The FAA and Phoenix Sky Harbor Air Traffic Control Tower recognize that the AZ DPS, the County Sheriff's Office and City of Phoenix Police Department helicopters need to be closer to the ground than commercial helicopters.

How can we tell if the helicopters are violating the City's Noise Ordinance?

The City of Phoenix Zoning Ordinance states that a helicopter sitting on a helipad shall emit a maximum noise level of no greater than 90 decibels (dBA) at the boundaries of the lot containing the nearest residential use. The professional noise study conducted by VSA n Associates in July of 2003 measured a 60 dBA ambient noise level without an operating helicopter, and a 67 dBA with an operating helicopter, at the nearest residence to the North, for the helipad at St. Joseph’s.

Another professional noise study was conducted by ACS Acoustical Consulting Services over nine different days between January 17, 2007 and February 17, 2007. ACS measured a 65 dBA (landing) and 67 dBA (taking off) noise impact of an air ambulance at the nearest residence to the North of the hospital. ACS measured a 49 dBA (landing) and 65 dBA (taking off) noise impact of an air ambulance at the nearest residence to the West of the hospital. The noise generated by air ambulances using the hospital's helipad was deemed to be well within the City's noise level limit of 90 dBA. Of note, 30 of the 34 helicopters observed were media, police, etc., NOT air ambulances .

Who controls the flight patterns of air ambulances and other helicopters?

The FAA established the pilot as the one with ultimate responsibility for safe operation of the helicopter based on safety specific circumstances. Only the pilot can judge and adjust the flight path for safety threats like heat, other aircraft, obstacles, wind, etc.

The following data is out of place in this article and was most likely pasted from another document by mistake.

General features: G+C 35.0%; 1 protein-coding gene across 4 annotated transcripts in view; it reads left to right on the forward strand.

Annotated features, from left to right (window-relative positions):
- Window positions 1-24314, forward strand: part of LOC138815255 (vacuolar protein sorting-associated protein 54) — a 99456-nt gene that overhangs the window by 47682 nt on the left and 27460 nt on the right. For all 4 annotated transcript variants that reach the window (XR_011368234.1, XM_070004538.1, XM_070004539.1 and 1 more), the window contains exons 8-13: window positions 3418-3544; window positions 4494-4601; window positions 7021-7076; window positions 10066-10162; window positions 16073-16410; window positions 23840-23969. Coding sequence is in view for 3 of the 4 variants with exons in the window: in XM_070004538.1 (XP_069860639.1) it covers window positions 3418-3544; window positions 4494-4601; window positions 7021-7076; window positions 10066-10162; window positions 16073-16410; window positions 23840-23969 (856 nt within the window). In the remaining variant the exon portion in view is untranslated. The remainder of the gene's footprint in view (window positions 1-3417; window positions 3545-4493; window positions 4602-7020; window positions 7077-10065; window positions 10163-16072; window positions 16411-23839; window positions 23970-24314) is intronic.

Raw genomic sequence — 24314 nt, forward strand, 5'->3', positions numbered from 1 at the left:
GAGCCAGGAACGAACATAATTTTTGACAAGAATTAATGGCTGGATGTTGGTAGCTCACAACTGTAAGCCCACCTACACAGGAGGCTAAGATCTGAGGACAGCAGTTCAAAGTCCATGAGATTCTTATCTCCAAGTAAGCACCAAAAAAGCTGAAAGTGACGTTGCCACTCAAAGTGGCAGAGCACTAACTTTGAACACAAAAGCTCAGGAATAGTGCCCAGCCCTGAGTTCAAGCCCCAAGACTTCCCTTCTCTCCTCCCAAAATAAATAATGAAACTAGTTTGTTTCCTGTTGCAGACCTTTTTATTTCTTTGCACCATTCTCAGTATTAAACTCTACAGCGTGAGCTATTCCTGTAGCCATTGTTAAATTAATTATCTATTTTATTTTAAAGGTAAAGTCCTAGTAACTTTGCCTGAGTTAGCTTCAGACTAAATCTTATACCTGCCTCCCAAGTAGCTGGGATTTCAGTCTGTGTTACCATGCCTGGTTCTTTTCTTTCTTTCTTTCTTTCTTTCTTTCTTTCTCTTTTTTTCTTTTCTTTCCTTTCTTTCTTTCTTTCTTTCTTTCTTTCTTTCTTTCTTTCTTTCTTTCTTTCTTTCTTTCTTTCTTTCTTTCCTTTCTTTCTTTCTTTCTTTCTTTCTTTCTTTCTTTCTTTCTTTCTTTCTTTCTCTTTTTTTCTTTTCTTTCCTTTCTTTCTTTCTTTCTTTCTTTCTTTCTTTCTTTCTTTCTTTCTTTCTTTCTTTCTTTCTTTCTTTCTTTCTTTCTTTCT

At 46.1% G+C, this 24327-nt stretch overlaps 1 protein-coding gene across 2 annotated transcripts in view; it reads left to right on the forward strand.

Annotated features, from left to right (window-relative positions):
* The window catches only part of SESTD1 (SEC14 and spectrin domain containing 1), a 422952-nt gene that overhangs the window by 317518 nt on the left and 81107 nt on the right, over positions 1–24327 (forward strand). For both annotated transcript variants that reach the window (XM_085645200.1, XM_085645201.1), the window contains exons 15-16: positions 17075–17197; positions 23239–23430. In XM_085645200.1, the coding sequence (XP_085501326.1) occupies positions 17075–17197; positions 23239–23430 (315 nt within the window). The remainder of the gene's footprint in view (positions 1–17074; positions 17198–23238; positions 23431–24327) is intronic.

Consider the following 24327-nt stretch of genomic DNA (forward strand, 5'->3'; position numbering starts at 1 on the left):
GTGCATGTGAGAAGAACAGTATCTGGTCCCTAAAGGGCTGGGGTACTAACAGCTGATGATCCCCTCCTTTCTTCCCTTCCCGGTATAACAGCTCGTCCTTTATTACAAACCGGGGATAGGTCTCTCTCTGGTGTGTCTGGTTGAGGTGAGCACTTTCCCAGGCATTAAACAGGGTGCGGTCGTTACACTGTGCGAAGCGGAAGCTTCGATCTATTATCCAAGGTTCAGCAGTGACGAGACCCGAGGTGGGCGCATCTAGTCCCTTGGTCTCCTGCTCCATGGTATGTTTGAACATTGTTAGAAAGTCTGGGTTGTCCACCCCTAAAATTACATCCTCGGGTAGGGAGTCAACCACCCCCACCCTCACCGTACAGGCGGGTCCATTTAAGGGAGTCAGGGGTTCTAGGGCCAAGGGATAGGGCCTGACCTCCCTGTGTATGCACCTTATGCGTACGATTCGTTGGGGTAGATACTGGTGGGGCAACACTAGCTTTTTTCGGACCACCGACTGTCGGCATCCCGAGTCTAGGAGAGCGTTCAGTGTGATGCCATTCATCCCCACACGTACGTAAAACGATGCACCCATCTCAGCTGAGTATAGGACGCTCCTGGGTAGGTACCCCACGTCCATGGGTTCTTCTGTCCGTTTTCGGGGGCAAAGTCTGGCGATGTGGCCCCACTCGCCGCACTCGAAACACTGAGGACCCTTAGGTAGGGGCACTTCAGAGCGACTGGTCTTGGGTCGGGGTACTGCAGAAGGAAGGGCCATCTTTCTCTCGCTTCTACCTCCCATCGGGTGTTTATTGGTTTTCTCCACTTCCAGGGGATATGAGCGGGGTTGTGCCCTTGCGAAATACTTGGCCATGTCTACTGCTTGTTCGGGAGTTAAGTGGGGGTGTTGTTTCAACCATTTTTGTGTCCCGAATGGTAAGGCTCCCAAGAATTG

Why don't the air ambulances always follow the designated flight path?

Air Ambulances vary their route to a hospital depending on the direction they are coming from, other air traffic, obstacles (tall buildings) and wind patterns.

What has St. Joseph's Hospital done to communicate the new flight path to the air ambulance companies?

The current flight pattern has been in effect for the past eight years. All Helicopter companies were notified of the current flight pattern when it was instituted in 2005. Since then, St. Joseph's Hospital and Medical Center, sends a reminder letter twice a year to all companies. The letter explains the current flight path, shows approaches and departures from the East, and expresses understanding for the occasional exception for safety or weather reasons.

Signage has been placed on the helipad reminding the pilots of the flight path and the appreciation it fosters from our surrounding neighbors.

The special neighborhood website that St. Joseph's Hospital set up for neighbor complaints is still in effect for local residents to utilize.

Security personnel continues to monitor the approach and departure via roof top cameras that allow them to monitor the helipad and logs all air ambulance traffic.

How many air ambulance landings are there at St. Joseph's Hospital and Medical Center every year?

St. Joseph's Hospital and Medical Center had 1,494 air ambulance landings in 2012.